Factors affecting ventilatory lung function in young navy selectees

R. S. Carel, A. Greenstein, E. Ellender, Y. Melamed, D. Kerem

Research output: Contribution to journalArticlepeer-review


Ventilatory lung function was studied in 528 Navy selectees 16 to 23 yr of age. Analysis of the pulmonary function data indicated that height and chest circumference were the best 'predictors' of forced vital capacity (FVC) and forced expiratory volume in one second (FEV1). Other factors, such as amount of sports activity, ethnicity, weight, or Quetelet index, were of minimal predictive value. Linear prediction formulas of ventilatory lung function for young male adults of this age range were derived. Analysis of variance showed that the apparently greater FVC found in smokers than that found in nonsmokers was related to the smokers being older and consequently taller than the nonsmokers. After adjusting for age (even in this narrow age range) and height, no difference in pulmonary function between the 2 groups could be demonstrated.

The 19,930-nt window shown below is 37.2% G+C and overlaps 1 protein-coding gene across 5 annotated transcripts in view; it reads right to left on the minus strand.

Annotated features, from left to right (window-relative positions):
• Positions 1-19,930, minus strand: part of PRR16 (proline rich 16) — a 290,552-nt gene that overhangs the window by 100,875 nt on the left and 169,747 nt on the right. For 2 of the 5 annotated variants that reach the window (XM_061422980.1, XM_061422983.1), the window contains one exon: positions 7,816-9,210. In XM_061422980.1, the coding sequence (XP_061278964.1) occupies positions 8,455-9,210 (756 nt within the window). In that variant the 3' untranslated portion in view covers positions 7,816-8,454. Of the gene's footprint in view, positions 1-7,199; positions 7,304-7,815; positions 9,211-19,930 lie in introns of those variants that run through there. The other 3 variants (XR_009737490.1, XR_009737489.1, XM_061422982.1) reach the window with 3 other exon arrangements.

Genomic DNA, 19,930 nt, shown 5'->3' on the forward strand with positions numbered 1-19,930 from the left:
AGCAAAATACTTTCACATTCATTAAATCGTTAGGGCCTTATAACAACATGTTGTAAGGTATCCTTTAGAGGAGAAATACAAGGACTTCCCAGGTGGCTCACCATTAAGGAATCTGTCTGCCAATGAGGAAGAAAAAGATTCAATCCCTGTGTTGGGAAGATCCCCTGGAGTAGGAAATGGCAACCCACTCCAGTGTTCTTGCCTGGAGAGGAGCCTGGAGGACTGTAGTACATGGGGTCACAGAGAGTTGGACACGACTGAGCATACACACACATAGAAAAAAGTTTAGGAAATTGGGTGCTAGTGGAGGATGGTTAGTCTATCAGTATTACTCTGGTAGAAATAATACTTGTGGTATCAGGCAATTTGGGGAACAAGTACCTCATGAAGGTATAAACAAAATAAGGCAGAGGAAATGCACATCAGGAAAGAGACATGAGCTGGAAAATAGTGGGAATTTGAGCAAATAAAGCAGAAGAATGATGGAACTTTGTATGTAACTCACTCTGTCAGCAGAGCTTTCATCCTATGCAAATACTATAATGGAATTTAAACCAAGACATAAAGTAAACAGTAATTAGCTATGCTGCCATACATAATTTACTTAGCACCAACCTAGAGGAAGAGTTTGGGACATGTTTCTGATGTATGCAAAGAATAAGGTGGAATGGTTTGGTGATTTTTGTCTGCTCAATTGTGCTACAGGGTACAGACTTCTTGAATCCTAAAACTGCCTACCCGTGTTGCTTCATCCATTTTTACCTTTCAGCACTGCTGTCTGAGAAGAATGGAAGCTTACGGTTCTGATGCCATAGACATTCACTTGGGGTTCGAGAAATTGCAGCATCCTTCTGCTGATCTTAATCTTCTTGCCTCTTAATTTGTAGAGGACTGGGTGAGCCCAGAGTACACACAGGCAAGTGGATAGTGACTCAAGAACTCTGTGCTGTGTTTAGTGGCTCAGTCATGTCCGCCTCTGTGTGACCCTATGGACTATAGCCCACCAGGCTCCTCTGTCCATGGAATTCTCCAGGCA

Original languageEnglish
Pages (from-to)249-252
Number of pages4
JournalAmerican Review of Respiratory Disease
Issue number2 I
StatePublished - 1983
Externally publishedYes

ASJC Scopus subject areas

  • Pulmonary and Respiratory Medicine


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